Using data from the European Space Agency's Planck satellite, researchers have confirmed what cosmologists have assumed all along - our universe expands the same way in all directions.
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Most current cosmological studies assume that the universe behaves identically in every direction. If this assumption were to fail, a large number of analyses of the cosmos and its content would be flawed.
"We're very glad that our work vindicates what most cosmologists assume. For now, cosmology is safe," said study first author Daniela Saadeh from University College London.
The new study, published today in the journal Physical Review Letters, studied the cosmic microwave background (CMB) which is the remnant radiation from the Big Bang.
"The finding is the best evidence yet that the universe is the same in all directions," she said.
"Our current understanding of the universe is built on the assumption that it doesn't prefer one direction over another, but there are actually a huge number of ways that Einstein's theory of relativity would allow for space to be imbalanced. Universes that spin and stretch are entirely possible, so it's important that we've shown ours is fair to all its directions," she explained.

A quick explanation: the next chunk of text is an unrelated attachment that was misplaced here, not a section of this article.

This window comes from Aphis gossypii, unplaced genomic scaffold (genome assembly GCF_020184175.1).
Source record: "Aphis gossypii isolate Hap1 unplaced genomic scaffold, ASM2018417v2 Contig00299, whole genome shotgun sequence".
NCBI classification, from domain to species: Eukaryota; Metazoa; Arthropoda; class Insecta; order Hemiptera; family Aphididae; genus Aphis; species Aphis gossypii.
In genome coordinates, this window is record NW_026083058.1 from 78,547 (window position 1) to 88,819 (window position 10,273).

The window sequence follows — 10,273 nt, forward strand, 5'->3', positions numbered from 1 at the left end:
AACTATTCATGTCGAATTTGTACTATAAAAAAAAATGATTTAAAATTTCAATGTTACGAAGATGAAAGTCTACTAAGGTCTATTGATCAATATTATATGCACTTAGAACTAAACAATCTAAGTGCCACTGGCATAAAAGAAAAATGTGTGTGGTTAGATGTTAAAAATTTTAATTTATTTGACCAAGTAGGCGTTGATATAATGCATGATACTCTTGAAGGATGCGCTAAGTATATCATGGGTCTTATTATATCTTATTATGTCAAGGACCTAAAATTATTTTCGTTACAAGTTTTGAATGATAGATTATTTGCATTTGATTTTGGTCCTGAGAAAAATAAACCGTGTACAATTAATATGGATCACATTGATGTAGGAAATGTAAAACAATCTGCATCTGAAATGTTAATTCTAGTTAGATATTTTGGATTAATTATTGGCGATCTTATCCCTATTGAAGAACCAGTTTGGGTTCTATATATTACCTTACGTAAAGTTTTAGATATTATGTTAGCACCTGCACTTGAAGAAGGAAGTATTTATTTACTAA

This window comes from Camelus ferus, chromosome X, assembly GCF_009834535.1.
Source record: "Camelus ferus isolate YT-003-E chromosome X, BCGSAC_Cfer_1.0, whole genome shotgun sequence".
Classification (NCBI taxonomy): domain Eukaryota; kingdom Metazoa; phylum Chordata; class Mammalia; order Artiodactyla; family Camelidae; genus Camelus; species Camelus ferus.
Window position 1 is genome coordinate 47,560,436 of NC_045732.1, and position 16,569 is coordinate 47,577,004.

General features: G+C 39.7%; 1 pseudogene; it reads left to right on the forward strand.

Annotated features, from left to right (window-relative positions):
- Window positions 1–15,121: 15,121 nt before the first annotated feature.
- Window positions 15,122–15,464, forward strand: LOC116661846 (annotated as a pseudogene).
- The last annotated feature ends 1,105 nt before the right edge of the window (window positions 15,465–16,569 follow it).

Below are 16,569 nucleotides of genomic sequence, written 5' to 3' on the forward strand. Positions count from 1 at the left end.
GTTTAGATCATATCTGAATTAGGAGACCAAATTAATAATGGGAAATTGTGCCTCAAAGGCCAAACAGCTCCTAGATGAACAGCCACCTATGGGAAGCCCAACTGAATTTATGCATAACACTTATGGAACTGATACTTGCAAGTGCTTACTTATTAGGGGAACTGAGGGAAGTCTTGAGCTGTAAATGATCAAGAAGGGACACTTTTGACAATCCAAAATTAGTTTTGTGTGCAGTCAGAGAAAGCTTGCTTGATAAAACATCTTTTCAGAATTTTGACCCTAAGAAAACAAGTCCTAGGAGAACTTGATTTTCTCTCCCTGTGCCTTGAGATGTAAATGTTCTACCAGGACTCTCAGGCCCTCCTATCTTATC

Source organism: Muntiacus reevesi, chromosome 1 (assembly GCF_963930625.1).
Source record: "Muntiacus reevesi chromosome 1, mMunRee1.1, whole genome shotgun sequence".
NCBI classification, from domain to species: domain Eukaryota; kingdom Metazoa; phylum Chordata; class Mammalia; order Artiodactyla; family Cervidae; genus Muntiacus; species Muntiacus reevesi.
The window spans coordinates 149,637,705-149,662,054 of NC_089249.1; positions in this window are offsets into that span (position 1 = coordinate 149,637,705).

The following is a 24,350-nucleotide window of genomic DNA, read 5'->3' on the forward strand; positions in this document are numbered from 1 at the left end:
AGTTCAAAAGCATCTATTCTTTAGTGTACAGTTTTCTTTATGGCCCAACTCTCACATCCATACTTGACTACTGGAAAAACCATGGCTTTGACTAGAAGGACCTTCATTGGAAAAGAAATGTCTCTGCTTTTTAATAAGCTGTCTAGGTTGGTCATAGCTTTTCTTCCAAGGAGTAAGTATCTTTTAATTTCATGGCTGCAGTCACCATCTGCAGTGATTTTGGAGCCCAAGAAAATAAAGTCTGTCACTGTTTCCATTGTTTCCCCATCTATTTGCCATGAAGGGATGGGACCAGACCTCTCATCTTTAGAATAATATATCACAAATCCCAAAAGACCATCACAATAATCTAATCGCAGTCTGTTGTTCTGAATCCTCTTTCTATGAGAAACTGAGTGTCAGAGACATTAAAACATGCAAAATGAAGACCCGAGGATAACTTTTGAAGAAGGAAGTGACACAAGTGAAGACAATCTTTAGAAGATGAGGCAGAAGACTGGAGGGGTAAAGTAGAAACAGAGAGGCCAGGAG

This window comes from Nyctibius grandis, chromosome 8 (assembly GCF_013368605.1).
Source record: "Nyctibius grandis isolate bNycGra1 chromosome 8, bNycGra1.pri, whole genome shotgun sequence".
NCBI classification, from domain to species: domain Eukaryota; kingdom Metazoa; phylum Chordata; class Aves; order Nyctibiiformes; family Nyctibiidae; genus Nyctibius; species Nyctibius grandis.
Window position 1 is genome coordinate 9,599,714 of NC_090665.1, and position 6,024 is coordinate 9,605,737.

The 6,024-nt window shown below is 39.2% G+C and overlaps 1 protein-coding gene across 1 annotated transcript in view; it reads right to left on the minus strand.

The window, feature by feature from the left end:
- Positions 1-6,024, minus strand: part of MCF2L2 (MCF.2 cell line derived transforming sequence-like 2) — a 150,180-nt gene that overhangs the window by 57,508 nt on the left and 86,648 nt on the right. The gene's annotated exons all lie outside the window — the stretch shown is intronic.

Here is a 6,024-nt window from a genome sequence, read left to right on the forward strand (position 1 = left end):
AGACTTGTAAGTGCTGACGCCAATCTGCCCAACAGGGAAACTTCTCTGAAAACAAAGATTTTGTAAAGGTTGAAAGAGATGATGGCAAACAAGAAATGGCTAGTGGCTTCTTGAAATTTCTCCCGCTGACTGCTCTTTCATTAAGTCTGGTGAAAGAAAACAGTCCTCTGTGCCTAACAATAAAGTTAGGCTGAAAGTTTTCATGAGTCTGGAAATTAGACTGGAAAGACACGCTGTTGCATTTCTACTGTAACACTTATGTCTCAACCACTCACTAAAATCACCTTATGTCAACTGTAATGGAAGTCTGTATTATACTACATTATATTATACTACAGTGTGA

The team used measurements of the CMB taken between 2009 and 2013 by the European Space Agency's Planck satellite.
The spacecraft recently released information about the polarization of CMB across the whole sky for the first time, providing a complementary view of the early universe that the team was able to exploit.
The researchers modeled a comprehensive variety of spinning and stretching scenarios and how these might manifest in the CMB, including its polarization. They then compared their findings with the real map of the cosmos from Planck, searching for specific signs in the data.
"We calculated the different patterns that would be seen in the cosmic microwave background if space has different properties in different directions. Signs might include hot and cold spots from stretching along a particular axis, or even spiral distortions," Saadeh noted.
"We then compare these predictions to reality. This is a serious challenge, as we found an enormous number of ways the Universe can be anisotropic," collaborating author Stephen Feeney from Imperial College London added.
The researchers calculated the odds that "the universe prefers one direction over another at just one in 121,000".